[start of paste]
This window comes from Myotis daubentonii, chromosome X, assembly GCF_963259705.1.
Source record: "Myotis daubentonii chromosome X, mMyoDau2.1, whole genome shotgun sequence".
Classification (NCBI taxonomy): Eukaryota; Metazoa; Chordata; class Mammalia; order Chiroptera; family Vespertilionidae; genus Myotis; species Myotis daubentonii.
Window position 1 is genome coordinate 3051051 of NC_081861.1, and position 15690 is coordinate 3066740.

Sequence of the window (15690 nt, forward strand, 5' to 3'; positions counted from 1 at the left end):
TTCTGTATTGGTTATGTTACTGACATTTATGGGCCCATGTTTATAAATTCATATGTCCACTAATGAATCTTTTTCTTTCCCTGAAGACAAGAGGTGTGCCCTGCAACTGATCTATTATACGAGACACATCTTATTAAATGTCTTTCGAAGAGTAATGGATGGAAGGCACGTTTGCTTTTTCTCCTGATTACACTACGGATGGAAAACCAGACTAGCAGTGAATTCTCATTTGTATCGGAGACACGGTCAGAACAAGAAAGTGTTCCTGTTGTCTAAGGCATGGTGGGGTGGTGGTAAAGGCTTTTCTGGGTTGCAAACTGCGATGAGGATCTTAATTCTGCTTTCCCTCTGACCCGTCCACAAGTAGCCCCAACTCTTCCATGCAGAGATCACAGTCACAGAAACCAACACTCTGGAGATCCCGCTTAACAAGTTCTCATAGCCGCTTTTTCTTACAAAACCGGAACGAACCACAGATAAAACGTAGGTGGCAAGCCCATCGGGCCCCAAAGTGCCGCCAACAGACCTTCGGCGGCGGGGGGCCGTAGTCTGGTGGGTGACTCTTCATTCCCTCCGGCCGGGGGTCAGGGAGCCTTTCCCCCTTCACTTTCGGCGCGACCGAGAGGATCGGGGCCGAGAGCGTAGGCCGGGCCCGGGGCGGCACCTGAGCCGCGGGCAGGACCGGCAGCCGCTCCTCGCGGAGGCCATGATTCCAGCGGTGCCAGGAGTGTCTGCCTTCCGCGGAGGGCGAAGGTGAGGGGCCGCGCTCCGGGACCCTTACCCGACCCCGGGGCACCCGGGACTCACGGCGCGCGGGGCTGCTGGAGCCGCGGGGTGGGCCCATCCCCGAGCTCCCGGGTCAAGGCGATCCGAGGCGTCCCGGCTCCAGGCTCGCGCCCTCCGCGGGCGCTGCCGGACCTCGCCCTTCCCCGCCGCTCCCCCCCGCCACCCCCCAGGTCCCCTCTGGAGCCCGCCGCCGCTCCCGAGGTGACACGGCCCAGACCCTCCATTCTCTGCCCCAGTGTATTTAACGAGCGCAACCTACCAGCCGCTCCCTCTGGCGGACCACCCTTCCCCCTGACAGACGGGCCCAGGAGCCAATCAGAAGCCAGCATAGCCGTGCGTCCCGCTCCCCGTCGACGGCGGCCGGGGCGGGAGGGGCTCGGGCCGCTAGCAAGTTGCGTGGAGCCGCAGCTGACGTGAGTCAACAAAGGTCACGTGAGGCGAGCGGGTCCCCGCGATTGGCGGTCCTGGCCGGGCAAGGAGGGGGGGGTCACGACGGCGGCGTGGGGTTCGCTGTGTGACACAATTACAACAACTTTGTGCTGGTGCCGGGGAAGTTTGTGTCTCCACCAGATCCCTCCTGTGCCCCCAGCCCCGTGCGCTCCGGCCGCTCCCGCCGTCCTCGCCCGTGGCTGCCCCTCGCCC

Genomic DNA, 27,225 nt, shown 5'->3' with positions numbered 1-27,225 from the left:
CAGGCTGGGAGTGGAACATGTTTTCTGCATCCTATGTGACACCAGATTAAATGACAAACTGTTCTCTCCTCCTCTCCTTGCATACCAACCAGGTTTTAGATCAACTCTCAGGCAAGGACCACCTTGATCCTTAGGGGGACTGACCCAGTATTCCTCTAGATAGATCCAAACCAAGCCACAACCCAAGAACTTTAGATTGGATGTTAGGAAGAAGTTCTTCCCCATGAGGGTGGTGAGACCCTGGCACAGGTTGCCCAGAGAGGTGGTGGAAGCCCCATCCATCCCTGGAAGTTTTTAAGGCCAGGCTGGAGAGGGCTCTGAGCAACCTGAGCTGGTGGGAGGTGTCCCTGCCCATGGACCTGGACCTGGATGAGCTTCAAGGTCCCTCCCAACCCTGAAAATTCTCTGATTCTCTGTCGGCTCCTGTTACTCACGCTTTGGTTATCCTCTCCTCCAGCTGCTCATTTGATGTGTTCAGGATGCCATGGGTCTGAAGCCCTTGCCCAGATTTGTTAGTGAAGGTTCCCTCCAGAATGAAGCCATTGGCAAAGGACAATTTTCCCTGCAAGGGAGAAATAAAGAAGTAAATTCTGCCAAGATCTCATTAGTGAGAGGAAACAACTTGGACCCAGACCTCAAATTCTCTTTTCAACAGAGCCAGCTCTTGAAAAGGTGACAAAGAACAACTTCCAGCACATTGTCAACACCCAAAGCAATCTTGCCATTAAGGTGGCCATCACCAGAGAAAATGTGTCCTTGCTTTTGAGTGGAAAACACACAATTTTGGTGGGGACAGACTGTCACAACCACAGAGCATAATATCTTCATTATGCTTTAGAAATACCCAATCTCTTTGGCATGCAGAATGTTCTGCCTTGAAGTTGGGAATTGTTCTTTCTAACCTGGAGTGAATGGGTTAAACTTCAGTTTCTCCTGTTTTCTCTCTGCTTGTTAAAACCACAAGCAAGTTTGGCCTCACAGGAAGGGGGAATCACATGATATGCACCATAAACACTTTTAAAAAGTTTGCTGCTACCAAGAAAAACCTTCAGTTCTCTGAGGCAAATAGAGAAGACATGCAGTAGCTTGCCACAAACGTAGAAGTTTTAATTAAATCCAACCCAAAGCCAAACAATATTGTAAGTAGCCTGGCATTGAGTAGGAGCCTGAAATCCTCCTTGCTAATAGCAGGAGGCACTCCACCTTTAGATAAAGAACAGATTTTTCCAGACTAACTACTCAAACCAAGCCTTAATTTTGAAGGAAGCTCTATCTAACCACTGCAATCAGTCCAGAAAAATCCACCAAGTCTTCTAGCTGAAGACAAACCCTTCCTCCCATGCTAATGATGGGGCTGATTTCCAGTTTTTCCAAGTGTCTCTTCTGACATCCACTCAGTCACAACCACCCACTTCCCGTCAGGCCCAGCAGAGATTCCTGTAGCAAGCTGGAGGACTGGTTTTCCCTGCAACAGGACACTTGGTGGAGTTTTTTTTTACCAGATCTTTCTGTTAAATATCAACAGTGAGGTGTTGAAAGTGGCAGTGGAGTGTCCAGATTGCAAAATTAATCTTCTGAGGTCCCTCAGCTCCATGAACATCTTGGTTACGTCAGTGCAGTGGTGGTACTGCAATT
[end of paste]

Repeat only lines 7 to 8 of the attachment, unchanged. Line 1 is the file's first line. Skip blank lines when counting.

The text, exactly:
Genomic DNA, 27,225 nt, shown 5'->3' with positions numbered 1-27,225 from the left:
CAGGCTGGGAGTGGAACATGTTTTCTGCATCCTATGTGACACCAGATTAAATGACAAACTGTTCTCTCCTCCTCTCCTTGCATACCAACCAGGTTTTAGATCAACTCTCAGGCAAGGACCACCTTGATCCTTAGGGGGACTGACCCAGTATTCCTCTAGATAGATCCAAACCAAGCCACAACCCAAGAACTTTAGATTGGATGTTAGGAAGAAGTTCTTCCCCATGAGGGTGGTGAGACCCTGGCACAGGTTGCCCAGAGAGGTGGTGGAAGCCCCATCCATCCCTGGAAGTTTTTAAGGCCAGGCTGGAGAGGGCTCTGAGCAACCTGAGCTGGTGGGAGGTGTCCCTGCCCATGGACCTGGACCTGGATGAGCTTCAAGGTCCCTCCCAACCCTGAAAATTCTCTGATTCTCTGTCGGCTCCTGTTACTCACGCTTTGGTTATCCTCTCCTCCAGCTGCTCATTTGATGTGTTCAGGATGCCATGGGTCTGAAGCCCTTGCCCAGATTTGTTAGTGAAGGTTCCCTCCAGAATGAAGCCATTGGCAAAGGACAATTTTCCCTGCAAGGGAGAAATAAAGAAGTAAATTCTGCCAAGATCTCATTAGTGAGAGGAAACAACTTGGACCCAGACCTCAAATTCTCTTTTCAACAGAGCCAGCTCTTGAAAAGGTGACAAAGAACAACTTCCAGCACATTGTCAACACCCAAAGCAATCTTGCCATTAAGGTGGCCATCACCAGAGAAAATGTGTCCTTGCTTTTGAGTGGAAAACACACAATTTTGGTGGGGACAGACTGTCACAACCACAGAGCATAATATCTTCATTATGCTTTAGAAATACCCAATCTCTTTGGCATGCAGAATGTTCTGCCTTGAAGTTGGGAATTGTTCTTTCTAACCTGGAGTGAATGGGTTAAACTTCAGTTTCTCCTGTTTTCTCTCTGCTTGTTAAAACCACAAGCAAGTTTGGCCTCACAGGAAGGGGGAATCACATGATATGCACCATAAACACTTTTAAAAAGTTTGCTGCTACCAAGAAAAACCTTCAGTTCTCTGAGGCAAATAGAGAAGACATGCAGTAGCTTGCCACAAACGTAGAAGTTTTAATTAAATCCAACCCAAAGCCAAACAATATTGTAAGTAGCCTGGCATTGAGTAGGAGCCTGAAATCCTCCTTGCTAATAGCAGGAGGCACTCCACCTTTAGATAAAGAACAGATTTTTCCAGACTAACTACTCAAACCAAGCCTTAATTTTGAAGGAAGCTCTATCTAACCACTGCAATCAGTCCAGAAAAATCCACCAAGTCTTCTAGCTGAAGACAAACCCTTCCTCCCATGCTAATGATGGGGCTGATTTCCAGTTTTTCCAAGTGTCTCTTCTGACATCCACTCAGTCACAACCACCCACTTCCCGTCAGGCCCAGCAGAGATTCCTGTAGCAAGCTGGAGGACTGGTTTTCCCTGCAACAGGACACTTGGTGGAGTTTTTTTTTACCAGATCTTTCTGTTAAATATCAACAGTGAGGTGTTGAAAGTGGCAGTGGAGTGTCCAGATTGCAAAATTAATCTTCTGAGGTCCCTCAGCTCCATGAACATCTTGGTTACGTCAGTGCAGTGGTGGTACTGCAATT